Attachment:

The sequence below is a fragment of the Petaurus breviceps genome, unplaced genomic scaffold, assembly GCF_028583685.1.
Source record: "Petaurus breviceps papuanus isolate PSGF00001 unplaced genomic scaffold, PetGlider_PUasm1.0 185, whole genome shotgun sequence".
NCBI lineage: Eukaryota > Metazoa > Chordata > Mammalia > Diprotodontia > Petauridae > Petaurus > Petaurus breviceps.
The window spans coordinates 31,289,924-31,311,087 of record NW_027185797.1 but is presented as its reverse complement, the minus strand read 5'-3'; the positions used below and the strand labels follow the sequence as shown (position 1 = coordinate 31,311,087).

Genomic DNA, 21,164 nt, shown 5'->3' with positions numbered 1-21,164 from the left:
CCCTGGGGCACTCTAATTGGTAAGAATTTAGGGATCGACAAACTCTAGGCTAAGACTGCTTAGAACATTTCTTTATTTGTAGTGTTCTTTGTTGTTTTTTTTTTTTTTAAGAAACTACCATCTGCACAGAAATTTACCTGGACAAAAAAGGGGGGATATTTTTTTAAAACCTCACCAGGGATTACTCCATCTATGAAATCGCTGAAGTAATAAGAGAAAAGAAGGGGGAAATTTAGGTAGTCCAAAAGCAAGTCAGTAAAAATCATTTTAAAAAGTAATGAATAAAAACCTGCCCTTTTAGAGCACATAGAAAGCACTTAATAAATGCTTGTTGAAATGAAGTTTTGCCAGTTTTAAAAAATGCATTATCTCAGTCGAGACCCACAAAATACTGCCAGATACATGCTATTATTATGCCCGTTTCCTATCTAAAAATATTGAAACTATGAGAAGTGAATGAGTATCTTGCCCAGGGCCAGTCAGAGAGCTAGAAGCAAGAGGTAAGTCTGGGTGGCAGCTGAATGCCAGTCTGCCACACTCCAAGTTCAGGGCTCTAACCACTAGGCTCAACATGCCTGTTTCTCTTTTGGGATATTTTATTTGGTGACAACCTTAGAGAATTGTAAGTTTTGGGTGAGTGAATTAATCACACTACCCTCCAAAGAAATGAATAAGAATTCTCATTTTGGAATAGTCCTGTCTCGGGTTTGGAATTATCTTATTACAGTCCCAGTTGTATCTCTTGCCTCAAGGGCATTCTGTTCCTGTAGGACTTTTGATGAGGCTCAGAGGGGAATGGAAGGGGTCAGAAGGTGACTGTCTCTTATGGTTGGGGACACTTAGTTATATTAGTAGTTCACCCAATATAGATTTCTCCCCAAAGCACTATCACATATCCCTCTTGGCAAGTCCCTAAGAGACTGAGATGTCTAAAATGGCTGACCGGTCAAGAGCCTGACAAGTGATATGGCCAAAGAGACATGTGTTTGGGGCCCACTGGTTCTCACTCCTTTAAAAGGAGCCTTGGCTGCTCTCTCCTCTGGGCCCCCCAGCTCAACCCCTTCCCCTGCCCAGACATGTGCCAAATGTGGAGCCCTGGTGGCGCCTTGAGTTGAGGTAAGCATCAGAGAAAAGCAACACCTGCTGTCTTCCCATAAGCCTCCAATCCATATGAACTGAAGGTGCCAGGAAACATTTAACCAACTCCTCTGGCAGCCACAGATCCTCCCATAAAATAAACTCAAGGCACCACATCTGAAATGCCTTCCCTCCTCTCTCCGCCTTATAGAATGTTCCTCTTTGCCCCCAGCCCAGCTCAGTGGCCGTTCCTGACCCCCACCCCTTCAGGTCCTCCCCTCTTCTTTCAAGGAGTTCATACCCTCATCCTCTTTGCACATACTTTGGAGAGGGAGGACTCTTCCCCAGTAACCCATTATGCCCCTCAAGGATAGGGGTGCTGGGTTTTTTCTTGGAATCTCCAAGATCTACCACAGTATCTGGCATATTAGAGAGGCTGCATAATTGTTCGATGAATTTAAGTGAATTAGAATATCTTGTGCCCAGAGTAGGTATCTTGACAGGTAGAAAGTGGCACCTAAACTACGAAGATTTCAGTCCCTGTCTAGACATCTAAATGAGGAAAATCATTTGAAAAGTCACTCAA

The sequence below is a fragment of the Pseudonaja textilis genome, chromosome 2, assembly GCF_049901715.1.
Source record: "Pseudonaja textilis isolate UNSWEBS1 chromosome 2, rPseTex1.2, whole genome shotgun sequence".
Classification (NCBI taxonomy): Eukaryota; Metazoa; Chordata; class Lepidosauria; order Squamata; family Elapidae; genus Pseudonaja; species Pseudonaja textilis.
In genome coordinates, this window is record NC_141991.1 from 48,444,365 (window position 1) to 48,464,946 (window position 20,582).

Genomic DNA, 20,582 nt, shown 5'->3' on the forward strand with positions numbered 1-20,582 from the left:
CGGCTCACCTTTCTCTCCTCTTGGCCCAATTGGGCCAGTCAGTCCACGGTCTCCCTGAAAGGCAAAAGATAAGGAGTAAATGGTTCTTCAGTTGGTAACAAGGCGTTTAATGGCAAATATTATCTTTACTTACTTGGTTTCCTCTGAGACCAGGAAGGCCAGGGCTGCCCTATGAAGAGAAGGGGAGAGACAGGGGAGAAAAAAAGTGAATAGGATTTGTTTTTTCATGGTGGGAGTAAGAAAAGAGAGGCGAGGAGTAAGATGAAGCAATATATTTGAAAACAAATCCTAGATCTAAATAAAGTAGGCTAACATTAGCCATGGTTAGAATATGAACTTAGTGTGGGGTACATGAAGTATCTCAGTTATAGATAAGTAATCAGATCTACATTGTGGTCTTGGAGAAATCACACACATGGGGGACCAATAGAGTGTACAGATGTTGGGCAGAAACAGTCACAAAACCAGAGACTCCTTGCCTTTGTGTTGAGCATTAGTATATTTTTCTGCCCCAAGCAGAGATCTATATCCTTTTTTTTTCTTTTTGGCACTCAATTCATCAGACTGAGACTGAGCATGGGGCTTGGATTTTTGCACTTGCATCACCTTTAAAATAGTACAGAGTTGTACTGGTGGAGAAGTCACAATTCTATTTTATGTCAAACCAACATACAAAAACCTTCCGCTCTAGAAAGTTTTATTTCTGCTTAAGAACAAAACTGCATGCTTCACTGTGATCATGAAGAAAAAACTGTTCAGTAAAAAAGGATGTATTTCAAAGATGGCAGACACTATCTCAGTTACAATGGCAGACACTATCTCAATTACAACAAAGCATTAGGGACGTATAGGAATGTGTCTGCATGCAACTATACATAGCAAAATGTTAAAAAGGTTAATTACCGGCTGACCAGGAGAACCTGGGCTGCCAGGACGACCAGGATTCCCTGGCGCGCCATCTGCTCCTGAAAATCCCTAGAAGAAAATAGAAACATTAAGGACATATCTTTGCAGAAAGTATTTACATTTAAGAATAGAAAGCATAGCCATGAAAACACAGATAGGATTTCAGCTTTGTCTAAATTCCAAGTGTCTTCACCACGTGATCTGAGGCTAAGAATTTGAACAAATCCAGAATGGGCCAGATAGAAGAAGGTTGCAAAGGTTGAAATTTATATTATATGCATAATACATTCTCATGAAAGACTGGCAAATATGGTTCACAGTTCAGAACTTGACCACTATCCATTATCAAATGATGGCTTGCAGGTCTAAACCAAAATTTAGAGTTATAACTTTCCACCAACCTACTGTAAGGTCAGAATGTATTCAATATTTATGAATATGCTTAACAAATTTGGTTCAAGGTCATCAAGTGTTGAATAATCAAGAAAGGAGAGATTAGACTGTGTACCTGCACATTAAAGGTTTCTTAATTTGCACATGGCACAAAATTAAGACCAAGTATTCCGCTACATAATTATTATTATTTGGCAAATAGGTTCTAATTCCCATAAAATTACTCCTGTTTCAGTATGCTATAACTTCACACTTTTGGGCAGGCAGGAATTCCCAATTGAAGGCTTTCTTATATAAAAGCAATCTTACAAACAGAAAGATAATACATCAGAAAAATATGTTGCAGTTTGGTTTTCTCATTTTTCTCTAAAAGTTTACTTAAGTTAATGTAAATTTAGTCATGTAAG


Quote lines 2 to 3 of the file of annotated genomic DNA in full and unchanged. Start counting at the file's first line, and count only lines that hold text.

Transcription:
Source record: "Petaurus breviceps papuanus isolate PSGF00001 unplaced genomic scaffold, PetGlider_PUasm1.0 185, whole genome shotgun sequence".
NCBI lineage: Eukaryota > Metazoa > Chordata > Mammalia > Diprotodontia > Petauridae > Petaurus > Petaurus breviceps.